Scotland's Watershed Part 13 A few more inches.

Munros: Fionn Bheinn
Grahams: Beinn Bheag (Letterewe Forest), Beinn nan Ramh, Groban

Date walked: 16/10/2020

Time taken: 48 hours

Distance: 42km

Ascent: 2154m

The second of 2 reports of my Watershed blunderings last year. All my previous trips along the Watershed from starting out from Peel Fell in 2017 can be found in the Long Distance Forum. These two can hardly be considered long distance! I should also say that the music accompaniment stays mainly in my head and is not provided by any electronic device.

"Some things in life are bad
They can really make you mad
Other things just make you swear and curse
When you're chewing on life's gristle
Don't grumble, give a whistle
And this'll help things turn out for the best

SCREEEEEAAMMM! Sometimes even Monty Python can be annoying and I get accused of being a Pollyanna
After my abortive trip to the Borders just ahead of the mother and father of all thunderstorms, I had all but given up returning to any part of The Watershed in this Covid year
Anyone who has read any of my previous reports on my walk along the Watershed will know that I like my weather good, at least for the majority of the walk and at least in the mountains, that I am inclined to duck off in the face of poor weather and that I am slow. I finished up at the end of April 2019 just above Achanasheen having had the best views of the whole ‘Shed so far (and that is some doing) I was determined that when I returned the weather would be as good for the next section through the Fannaichs. Here is a reminder of then.

ImagePanorama from Beinn na Feusaige looking North by Seal54, on Flickr


Unfortunately, the weather and my free time failed to consult each other’s diaries and spring turned to summer, turned to winter (forget lugging winter gear and a five-day pack) turned to spring 2020. I was ready for the off when Covid arrived and put paid to so many people’s plans including my own. I worked away at home able to say to myself that compared to many my lockdown wasn’t so bad. What a spring it turned out to be; glorious sunshine and perfect for multiday (but banned) trips so what happened when restrictions eased? the weather failed to give consistent days when I was free, then Aberdeen was put into mini lockdown and I didn’t think I should travel through so I turned to the south and a 7 -8 mile section that most people doing the Scottish Watershed miss out preferring to start from Peel fell in England and overlooking the fact that it re-crosses into Scotland finally departing at Hobbs Flow to the SW. My account of that outing can be read here https://www.walkhighlands.co.uk/Forum/viewtopic.php?f=9&t=103192
By October I had resigned myself to not progressing on the Watershed further north in 2020 but still, whenever I had a few days’ spare, checked the NW Highlands forecast not really expecting much. Then a bit of magic happened. I had a week free, the forecast was set to be fair with an area of HP over the UK there was even mention of temp inversions. Only down side was mention of cloud covering eastern hills but The Fannaichs aren’t eastern hills are they? Game on!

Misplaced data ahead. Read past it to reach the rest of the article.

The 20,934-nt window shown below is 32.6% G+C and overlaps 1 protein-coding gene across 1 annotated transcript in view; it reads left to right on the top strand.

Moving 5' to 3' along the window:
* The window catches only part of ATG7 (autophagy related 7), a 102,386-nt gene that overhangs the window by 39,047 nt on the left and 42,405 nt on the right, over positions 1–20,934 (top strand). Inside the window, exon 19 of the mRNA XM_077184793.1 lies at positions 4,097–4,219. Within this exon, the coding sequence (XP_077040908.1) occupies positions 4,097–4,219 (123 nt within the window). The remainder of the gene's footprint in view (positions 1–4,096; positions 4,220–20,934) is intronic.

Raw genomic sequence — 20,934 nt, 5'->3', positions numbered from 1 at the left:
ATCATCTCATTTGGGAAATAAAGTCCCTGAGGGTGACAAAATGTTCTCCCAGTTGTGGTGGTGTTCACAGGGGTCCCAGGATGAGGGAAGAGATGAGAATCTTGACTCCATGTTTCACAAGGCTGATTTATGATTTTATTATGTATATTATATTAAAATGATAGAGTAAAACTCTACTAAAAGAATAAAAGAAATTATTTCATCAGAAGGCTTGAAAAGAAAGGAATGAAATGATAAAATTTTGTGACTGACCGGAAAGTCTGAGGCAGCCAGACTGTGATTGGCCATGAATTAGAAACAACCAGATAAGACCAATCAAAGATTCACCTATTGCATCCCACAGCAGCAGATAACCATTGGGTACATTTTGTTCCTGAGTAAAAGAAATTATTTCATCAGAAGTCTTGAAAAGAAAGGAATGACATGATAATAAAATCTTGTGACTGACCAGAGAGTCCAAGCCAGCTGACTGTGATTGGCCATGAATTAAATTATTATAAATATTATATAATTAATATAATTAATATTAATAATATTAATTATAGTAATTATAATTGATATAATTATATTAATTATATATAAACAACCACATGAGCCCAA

Ticket booked, hens and cat taken care of (by neighbour) an early start in the dark and I was soon on a train heading for Inverness and Achnasheen. A fellow passenger was off to do the Moray Coast Way and I felt for him as he got off into the gloom of a thick mist in Forres but sneakily felt a bit smug that I was heading west where the weather was going to be much better.
The sun made gallant attempts to break through as the west highland train turned westwards at Dingwall. I was slightly perturbed to see that all the hills had low cloud well down on their flanks but I remained hopeful, remembering the forecast.
Setting off from Achnasheen, for the route up to the Watershed and Fionn Bheinn, I met a returnee from the summit. He had rain, wind and no views and this was the tale told by all the other people I spoke to as we passed each other. On my slow plod up to join the Watershed somewhere in the midst of the peat hags between Meall a Chaorain and Fionn Bheinn, I was still hopeful, the cloud thinned and parted from the lower slopes the higher I climbed. I was also cheered to see milk wort and Erica tetralix still flowering. The stags were in full throat with their bellows echoing around the slopes.

"Thunder on the mountain"

The summit is just off the Watershed but with it so close it was an obvious detour. My reward? Thick cloud no views which makes the norm for me and Fionn Bheinn.

ImageFionn Bheinn TP by Seal54, on Flickr

Navigation down the east ridge to Sail an Tuim Bhain was straightforward and finally, first Loch na Moine Mor then Loch Fannaich itself shone through the mist.

ImageMist beginning to clear by Seal54, on Flickr

ImageLoch Fannaich by Seal54, on Flickr

I was conscious that day light was going. The pipeline was visible slicing through the heathland and I decided to stop quite high up above it as further down the ground looked boggy and less attractive for camping. The tip of Slioch could just be seen through the glen to the west whilst Fionn Bheinn behind and the Fannaichs ahead remained firmly covered in cloud. Encouragingly Beinn na Ramh cleared before dusk fell completely.